Photography of Ralph Gibson on display at OWU's Ross Museum
September 6, 2004
DELAWARE, OHIO -- 79 photographs are currently on display in Ohio Wesleyan's Ross Art Museum, and viewers play important roles in the function of all the images—they must provide their own interpretation for each image.
Overtones an exhibition by Ralph Gibson, is a collection of black and white photographs from the recently published book by the same name, and the images in the exhibition are presented in the same manner as they appear in the book.
Best known for his reductive imagery, Gibson advances his theory of visual Overtones in Overtones, both in the book and in the exhibition at Ross. Overtones are a well known phenomenon in musical experience wherein two or more tones combine to produce another tonality. Visual Overtones function in much the same way; the enhanced impressions experienced by the viewer is a result of the two images that produce it. Therefore, Gibson has chosen pairings of his photographs that conform to the rules of visual scale and photographic tonality. Gibson offers no explanatory texts for the images, so viewers are challenged to find meaning in each of the still images, and determine the inferred significance of those images, which are paired together in a single frame.
"The importance of the exhibition is not only due to the quality and character of the work, but for additional reasons as well," said Justin Kronewetter, director of the Ross Museum and professor of fine arts at OWU. "Students of college age are really drawn to his work because in both concept and technique, Gibson's imagery is the type of work to which they can easily relate. It is highly sophisticated, yet created using the least complicated of cameras and darkroom techniques," he said. "And at a time when there is increased fascination with the wizardry of digital manipulation, it is both instructive and enjoyable to study a large body of work produced by a modern master who creates his photographs 'the old fashioned way,'" Kronewetter added.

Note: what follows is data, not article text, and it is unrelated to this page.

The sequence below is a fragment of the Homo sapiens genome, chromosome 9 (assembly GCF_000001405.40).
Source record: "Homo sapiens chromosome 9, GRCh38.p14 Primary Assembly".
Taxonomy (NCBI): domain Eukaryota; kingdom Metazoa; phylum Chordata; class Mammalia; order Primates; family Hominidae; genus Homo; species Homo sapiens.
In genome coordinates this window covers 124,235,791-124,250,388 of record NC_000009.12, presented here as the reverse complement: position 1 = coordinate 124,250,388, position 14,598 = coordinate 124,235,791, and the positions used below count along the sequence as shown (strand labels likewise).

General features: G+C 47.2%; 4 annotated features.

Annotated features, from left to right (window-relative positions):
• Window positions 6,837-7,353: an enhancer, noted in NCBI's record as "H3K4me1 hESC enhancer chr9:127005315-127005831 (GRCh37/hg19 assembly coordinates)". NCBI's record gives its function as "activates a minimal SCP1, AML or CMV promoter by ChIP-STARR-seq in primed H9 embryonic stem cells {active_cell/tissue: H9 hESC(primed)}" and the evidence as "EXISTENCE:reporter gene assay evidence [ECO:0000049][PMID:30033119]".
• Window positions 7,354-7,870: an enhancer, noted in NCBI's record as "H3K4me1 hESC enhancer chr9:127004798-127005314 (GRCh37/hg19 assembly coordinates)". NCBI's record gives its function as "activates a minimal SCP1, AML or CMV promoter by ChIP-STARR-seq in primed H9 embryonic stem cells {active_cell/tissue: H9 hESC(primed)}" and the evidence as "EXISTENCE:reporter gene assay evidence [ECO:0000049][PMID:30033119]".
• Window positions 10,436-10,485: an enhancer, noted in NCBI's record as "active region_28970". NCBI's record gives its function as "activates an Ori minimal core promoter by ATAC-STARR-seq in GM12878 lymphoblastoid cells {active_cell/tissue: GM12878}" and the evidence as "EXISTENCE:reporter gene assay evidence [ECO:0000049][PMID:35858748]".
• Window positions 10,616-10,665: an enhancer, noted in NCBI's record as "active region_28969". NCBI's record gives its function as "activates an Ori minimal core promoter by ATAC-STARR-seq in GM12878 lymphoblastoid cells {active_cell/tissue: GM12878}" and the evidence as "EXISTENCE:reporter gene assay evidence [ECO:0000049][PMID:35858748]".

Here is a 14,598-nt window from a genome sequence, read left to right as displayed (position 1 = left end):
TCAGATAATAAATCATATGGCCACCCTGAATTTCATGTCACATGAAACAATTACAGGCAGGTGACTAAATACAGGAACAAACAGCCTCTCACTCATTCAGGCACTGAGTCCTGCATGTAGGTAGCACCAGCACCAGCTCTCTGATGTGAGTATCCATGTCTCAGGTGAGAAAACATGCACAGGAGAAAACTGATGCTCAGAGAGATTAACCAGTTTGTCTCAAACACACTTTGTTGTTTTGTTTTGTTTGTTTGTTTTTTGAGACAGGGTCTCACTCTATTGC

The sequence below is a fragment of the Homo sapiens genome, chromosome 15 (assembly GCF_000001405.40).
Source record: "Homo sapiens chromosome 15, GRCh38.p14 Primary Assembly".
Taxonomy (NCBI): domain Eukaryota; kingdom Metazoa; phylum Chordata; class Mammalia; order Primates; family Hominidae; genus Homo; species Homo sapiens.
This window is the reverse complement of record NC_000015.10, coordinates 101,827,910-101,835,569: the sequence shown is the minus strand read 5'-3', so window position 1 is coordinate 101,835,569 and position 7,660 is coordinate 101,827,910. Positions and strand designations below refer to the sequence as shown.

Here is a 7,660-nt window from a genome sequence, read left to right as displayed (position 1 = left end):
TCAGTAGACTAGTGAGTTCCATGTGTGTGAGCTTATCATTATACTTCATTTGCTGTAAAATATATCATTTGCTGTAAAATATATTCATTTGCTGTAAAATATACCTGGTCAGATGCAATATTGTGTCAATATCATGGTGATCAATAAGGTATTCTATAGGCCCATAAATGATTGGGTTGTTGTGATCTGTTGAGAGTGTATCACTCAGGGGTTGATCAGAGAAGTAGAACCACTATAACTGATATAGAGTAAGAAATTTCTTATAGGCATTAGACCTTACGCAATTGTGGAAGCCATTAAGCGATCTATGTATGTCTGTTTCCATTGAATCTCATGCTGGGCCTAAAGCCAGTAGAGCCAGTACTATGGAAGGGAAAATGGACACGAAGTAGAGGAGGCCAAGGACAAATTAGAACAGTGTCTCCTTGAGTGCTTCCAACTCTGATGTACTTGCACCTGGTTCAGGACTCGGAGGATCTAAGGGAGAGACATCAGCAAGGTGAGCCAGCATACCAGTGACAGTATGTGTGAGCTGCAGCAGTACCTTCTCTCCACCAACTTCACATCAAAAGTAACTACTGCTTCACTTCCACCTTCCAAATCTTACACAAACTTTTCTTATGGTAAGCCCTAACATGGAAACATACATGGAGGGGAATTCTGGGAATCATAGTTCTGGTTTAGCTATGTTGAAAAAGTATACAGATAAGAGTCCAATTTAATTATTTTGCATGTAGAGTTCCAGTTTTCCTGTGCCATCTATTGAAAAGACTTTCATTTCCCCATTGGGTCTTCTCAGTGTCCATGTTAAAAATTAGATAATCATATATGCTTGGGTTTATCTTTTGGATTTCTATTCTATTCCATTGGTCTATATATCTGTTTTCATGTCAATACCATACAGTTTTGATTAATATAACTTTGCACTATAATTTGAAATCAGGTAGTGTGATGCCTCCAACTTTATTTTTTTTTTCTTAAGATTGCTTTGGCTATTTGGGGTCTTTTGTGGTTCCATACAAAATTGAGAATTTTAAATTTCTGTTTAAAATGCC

Gibson is a celebrated art photographer who resides in New York City. He is represented in over 150 public collections throughout the world and has had hundreds of exhibitions of his photographs. Gibson is the recipient of numerous awards and holds honorary doctorates from The University of Maryland and Ohio Wesleyan University. He is a fellow of the Guggenheim Foundation and an Officier de l'Ordre des Arts et Lettres of France.
Gibson has a long-standing relationship with Ohio Wesleyan, and his artwork has been exhibited at the university on several other occasions. OWU students, who have studied with him as part of the New York Arts program, include Lesley Louden, OWU Class of 1999, whose work was exhibited in Ross earlier this year as part of the Cranbrook Academy of Art exhibition.
Overtones which is supported by Nancy LaPorte Meek OWU Class of 1959, is on view at Ross Art Museum through Sept. 19. The exhibition was last displayed in Paris, France. Gibson will give a slide presentation Sept. 9 at 7:30 p.m. in room 312 of the R.W. Corns Building. The presentation, "A Point of Departure," will cover over 40 years of work through which he will trace his creative process as a photographer. Immediately following Gibson's talk will be a reception for the artist in the galleries of the Ross Art Museum. At that time Gibson will be accessible to the public and willing to answer questions about his work.
Admission to the Ross Art Museum, Gibson's slide presentation, and the reception is free. The public is welcome to attend.
The Richard M. Ross Art Museum, located at 60 S. Sandusky St., Delaware, Ohio, is open Tuesday, Wednesday and Friday 10 a.m.-5 p.m., Thursday 10 a.m.-9 p.m. and Sunday 1-5 p.m. The museum is closed Monday and Saturday. Special visits may be arranged by contacting the museum at 740-368-3606 or at firstname.lastname@example.org.
Photograph of Ralph Gibson courtesy of Lesley Louden '99.
|Copyright © Ohio Wesleyan University. All rights reserved. | 61 S. Sandusky St., Delaware, Ohio, 43015 | Phone: (800) 922-8953 or (740) 368-2000